When I submitted this painting for the show I wondered what the storytellers would see. It was interesting to hear the stories that were told around my painting. But it was almost as if the act of storytelling, the performance, was more important than the story or the actual narrative of the artwork itself.
(You can come up with your own story, if you like, before you read on!)
One story was told from the point of view of the objects: about a bad kitty who harassed all of the objects or characters. The clown, troll, stuffed toy, and cherub were all carefully described along with the hideous acts that were perpetrated on them by the mean kitty. The books on the shelf were described in detail, including a recited poem from the pages of The Cheerful Cherub, as if the storyteller actually opened the book and read it.
The other story was about a reminiscing mother who comes home after dropping her son off at college. She walks into the son’s bedroom and sees the shelf, just as it was left by her son as a child, and describes these sweet, cliché memories of his childhood. And I thought, really? Does that really look like a shelf that would be in a child’s room?
I wondered what the storytellers really got from my painting – if their initial impressions differed from their presented stories, if their stories were censored in any way, or if they were so puzzled by my painting that they had to invent just semi-related stories.
The exhibit includes printed versions of the stories that were told along with the artists’ own statements about their particular painting.
Here’s what my painting is about…
I survived Jeff’s death. We were planning to be married. The morning I found him hanging peacefully, finally free of pain, my whole world was shattered. But I understood. I accepted. That didn’t make it hurt any less. I grieved. And I painted.
I fell in love with Jeff’s things the day I met him, his belongings an extension of who he was. We both had an affinity for old, sometimes obsolete items. He taught me to appreciate things as we found them – usually worn and covered with dust, loved and left behind.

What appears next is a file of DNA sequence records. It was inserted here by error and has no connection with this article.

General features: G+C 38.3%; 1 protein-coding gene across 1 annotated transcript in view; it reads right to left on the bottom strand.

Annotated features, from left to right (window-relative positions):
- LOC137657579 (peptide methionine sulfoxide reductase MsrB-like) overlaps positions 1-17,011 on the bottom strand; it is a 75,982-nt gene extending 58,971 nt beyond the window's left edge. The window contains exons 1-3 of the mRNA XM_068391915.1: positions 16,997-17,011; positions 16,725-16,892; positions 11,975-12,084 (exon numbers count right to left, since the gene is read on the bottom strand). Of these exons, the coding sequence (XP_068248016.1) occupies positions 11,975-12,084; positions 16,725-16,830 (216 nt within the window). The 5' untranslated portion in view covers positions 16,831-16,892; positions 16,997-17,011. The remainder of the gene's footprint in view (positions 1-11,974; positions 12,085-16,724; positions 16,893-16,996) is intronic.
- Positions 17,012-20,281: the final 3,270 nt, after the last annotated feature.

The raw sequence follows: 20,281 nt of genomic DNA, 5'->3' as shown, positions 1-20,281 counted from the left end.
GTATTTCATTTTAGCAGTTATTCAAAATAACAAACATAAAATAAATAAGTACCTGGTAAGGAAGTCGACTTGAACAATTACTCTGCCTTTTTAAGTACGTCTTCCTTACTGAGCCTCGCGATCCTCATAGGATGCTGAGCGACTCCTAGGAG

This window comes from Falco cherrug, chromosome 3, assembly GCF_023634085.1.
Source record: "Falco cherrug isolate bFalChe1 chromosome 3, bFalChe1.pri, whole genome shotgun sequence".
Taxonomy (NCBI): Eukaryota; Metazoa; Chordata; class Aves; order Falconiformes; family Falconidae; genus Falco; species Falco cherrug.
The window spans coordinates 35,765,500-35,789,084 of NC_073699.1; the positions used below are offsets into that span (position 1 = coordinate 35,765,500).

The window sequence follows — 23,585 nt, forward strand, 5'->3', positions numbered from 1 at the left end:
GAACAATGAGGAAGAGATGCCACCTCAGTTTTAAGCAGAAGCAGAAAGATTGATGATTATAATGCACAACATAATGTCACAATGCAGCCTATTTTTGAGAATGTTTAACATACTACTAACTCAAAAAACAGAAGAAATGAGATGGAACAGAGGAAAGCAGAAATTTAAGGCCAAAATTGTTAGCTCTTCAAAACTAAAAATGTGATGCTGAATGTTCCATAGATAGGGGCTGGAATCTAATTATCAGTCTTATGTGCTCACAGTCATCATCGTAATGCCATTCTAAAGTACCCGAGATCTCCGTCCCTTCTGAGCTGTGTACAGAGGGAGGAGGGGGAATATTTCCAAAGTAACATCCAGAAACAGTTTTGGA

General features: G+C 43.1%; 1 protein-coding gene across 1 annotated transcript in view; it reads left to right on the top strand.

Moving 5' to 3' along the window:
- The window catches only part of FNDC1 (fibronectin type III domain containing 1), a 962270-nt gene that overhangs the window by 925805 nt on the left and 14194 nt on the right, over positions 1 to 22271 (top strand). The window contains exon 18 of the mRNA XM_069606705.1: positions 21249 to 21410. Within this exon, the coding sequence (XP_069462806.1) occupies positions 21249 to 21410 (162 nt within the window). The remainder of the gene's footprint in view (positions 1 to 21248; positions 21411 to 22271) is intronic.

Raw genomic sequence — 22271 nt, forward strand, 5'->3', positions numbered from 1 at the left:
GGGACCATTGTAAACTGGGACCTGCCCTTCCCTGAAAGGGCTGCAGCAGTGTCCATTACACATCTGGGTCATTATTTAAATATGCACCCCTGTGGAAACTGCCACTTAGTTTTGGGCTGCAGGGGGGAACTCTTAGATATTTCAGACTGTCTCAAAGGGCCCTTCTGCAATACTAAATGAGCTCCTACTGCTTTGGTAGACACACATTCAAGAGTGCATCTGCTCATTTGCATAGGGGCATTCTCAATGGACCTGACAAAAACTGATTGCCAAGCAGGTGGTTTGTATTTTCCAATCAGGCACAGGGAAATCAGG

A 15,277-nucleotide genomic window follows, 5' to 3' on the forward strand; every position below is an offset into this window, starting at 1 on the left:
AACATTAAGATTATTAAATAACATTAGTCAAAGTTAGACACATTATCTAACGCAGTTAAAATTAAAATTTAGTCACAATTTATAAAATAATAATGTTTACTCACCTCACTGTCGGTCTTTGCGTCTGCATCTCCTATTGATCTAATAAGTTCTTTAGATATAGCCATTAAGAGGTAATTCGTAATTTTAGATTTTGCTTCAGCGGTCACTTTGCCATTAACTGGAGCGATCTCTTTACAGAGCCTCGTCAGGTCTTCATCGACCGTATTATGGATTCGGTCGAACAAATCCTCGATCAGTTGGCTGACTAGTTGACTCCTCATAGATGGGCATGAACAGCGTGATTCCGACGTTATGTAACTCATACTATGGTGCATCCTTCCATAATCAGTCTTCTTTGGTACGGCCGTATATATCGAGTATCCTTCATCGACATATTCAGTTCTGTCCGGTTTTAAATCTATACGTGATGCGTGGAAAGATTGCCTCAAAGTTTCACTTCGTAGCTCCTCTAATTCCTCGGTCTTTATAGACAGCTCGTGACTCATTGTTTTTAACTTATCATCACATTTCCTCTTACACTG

After Jeff’s death, I continued to cherish his things. I looked to them for answers, for comfort. I continued to collect things in his absence. I combined these things to tell our story – various still life scenarios in oil paint like this one: an abandoned stuffed toy sits on a shelf next to his books, daisies wilt in a sunny yellow vase, little troll and clown smile as if remembering a happy time, a silly cherub plays with a noose on his ankle, and a moth hovers briefly, visiting.
On Saturday mornings together we would go scouting to rescue vintage and antique treasures from yard sales and estate sales. These things surrounded us in our studio and in our home. Many would find their way into Jeff’s artwork. Now they find their way into mine.
One day Jeff said, “This is gonna change your life!” and he placed in my palm a small packet of golden watch hands.
He saw me struggle with time, how time taunted me, or rather, how I allowed it to taunt me. He helped me see how to disregard it, to just let things be. I was working on reconstructing time according to my own inclinations toward it, not how it’s typically imposed on us.
I realized that I’d been collecting old clocks. I’m drawn to them – the beauty of the design, the mystery of time that they hold. I wonder what was happening when the hands stopped moving on that particular timepiece.
These concepts of reality and time, you can construct them, stretch them, mold them, into what suits you. And when someone mentions “the real world” or thinks you’re not in it, they have no clue…